A BOOK REVIEW OF THE HARDER THEY COME by Michael Thelwell

RUDE BWAI VERSHAN

A BOOK REVIEW OF THE HARDER THEY COME by Michael Thelwell

By Yulande Lindsay (shahinel@hotmail.com)

Michael Thelwell’s classic novel The Harder They Come, chronicles the journey of one man’s evolution from ‘country bwai’ to urban legend. On the surface, the book details Ivanhoe “Rhygin” Martin’s journey from his rural beginnings through his quest for musical stardom and riches to his emergence as a gunman, a folk hero, an anti-establishment symbol. However, a closer examination of this richly evocative work reveals a deeply rooted love for and an in-depth analysis ofJamaica and its society.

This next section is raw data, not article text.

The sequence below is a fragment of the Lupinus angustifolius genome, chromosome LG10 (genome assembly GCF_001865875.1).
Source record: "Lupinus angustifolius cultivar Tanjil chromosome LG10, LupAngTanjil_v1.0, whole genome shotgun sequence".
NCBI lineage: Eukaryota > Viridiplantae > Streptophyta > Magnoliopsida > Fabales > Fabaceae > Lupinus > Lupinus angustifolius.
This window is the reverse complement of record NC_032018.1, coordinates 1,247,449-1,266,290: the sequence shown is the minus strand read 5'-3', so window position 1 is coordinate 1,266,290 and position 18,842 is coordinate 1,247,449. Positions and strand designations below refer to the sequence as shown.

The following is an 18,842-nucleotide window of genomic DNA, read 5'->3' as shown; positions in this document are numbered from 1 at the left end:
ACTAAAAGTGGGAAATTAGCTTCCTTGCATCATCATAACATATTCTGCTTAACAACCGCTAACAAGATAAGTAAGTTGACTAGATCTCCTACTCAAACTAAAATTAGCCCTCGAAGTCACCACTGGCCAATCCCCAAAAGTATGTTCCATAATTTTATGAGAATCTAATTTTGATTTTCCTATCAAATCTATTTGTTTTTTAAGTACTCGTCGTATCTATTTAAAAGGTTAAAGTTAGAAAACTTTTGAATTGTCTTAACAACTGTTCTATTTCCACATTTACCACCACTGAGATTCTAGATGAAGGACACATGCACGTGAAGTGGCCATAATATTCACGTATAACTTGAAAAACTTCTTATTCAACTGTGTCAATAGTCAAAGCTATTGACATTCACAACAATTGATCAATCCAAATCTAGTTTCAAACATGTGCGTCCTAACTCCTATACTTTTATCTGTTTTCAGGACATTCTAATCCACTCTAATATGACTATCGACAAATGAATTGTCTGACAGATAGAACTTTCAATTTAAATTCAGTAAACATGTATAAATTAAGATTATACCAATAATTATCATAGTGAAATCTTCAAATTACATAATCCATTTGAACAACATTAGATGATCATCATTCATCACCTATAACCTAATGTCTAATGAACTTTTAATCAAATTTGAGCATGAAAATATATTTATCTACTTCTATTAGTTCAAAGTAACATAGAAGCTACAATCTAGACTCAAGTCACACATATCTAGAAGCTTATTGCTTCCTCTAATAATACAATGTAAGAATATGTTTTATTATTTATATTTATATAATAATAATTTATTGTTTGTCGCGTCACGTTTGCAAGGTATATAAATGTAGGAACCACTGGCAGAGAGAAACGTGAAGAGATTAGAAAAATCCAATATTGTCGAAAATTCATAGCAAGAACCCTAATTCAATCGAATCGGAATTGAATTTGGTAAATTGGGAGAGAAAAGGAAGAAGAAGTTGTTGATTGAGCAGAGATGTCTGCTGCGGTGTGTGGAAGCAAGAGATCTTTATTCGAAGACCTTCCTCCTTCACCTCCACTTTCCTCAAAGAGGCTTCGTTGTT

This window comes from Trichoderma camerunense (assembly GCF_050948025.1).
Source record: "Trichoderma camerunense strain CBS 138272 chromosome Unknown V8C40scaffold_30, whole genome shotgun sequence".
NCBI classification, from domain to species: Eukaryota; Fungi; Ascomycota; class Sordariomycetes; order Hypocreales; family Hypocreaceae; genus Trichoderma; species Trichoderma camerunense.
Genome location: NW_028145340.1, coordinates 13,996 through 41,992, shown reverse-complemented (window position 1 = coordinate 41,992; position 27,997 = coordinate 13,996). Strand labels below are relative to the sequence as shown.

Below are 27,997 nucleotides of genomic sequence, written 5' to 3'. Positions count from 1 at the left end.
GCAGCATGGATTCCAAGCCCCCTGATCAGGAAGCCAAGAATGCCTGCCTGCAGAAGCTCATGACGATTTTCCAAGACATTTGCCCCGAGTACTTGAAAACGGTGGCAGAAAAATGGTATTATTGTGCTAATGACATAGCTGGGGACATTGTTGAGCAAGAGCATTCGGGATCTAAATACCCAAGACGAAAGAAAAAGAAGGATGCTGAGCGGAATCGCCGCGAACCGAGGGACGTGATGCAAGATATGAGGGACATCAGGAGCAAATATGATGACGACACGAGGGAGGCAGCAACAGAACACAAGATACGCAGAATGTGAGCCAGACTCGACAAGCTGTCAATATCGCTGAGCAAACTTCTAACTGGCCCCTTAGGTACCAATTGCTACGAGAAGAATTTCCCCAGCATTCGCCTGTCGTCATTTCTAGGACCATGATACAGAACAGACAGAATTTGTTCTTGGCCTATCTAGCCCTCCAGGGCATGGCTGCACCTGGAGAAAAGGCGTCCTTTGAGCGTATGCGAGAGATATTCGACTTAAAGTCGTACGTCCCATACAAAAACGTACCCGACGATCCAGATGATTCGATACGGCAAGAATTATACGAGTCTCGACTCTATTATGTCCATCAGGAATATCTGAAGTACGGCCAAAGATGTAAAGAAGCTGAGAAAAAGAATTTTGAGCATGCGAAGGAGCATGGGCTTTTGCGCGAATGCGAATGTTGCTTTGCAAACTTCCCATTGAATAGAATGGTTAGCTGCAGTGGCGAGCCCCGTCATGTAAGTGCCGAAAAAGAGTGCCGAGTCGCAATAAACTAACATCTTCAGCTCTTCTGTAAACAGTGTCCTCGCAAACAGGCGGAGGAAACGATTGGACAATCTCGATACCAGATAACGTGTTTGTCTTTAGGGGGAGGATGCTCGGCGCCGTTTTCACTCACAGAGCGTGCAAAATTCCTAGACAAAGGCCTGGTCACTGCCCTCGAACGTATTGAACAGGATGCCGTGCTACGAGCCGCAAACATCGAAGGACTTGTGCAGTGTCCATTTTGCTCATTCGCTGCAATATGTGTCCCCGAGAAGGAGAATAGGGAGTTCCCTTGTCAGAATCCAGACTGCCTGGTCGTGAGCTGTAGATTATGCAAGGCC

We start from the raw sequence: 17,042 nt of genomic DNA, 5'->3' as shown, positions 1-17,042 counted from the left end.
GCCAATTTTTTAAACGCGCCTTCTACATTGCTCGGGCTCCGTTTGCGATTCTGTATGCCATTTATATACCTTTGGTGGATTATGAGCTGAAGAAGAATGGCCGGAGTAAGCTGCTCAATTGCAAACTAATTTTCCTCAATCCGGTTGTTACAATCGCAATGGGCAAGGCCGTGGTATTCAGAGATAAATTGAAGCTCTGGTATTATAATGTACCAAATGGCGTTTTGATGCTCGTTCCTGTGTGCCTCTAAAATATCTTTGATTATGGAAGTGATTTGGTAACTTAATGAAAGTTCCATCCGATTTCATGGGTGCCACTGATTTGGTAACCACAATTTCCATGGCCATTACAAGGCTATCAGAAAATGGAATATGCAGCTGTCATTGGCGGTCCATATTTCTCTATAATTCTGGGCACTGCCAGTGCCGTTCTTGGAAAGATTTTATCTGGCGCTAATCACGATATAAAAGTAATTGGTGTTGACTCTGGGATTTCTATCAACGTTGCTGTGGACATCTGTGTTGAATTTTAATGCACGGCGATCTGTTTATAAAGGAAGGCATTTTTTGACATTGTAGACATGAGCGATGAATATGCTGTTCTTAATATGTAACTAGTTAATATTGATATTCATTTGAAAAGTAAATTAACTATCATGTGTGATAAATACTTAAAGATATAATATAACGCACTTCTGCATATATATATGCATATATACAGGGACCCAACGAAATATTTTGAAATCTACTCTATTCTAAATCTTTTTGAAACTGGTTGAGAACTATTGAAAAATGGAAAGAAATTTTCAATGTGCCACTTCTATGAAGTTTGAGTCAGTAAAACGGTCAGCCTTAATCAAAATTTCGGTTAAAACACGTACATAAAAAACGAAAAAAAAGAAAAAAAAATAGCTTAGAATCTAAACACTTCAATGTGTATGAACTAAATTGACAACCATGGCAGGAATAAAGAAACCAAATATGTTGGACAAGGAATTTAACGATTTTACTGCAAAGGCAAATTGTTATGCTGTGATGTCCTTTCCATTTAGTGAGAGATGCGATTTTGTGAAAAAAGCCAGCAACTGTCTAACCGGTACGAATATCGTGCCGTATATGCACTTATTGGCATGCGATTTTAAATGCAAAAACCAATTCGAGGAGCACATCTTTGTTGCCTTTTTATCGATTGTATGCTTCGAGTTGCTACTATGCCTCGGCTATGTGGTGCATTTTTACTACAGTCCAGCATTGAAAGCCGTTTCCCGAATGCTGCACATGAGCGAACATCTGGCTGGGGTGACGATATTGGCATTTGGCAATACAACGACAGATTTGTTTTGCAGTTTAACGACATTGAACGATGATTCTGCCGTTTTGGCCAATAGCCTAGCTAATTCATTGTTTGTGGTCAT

The novel is as its protagonist. It is “rhygin” – “spirited, vigorous, lively, passionate with great vitality and force…” (Thelwell, p. 398). It does what the movie could not; it presents an audience with a kaleidoscopic tapestry, colourful and vibrant, rich in historical, political and cultural details, which fully illustrate the Jamaica of the time. The characters are finely drawn, each one playing its own pivotal role in the development of the main character, Ivanhoe-turned-Rhygin. Miss Mando, his grandmother, represents his foundation, his grounding personality. From her, he learns the importance and values of his ancestors, the usefulness and essential nature of the land on which they work and dwell, it is from her teachings that he develops a strong work ethic which prevents him from descending into petty crime when he first arrives in the city. Their relationship is close although it becomes severely strained when Ivan expresses the desire to go to Kingston to become a famous singer. He unintentionally brings to the fore Miss Mando’s greatest fear, that he will leave the land, abandon her as her children have done, never to return. The rift remains unhealed when she dies.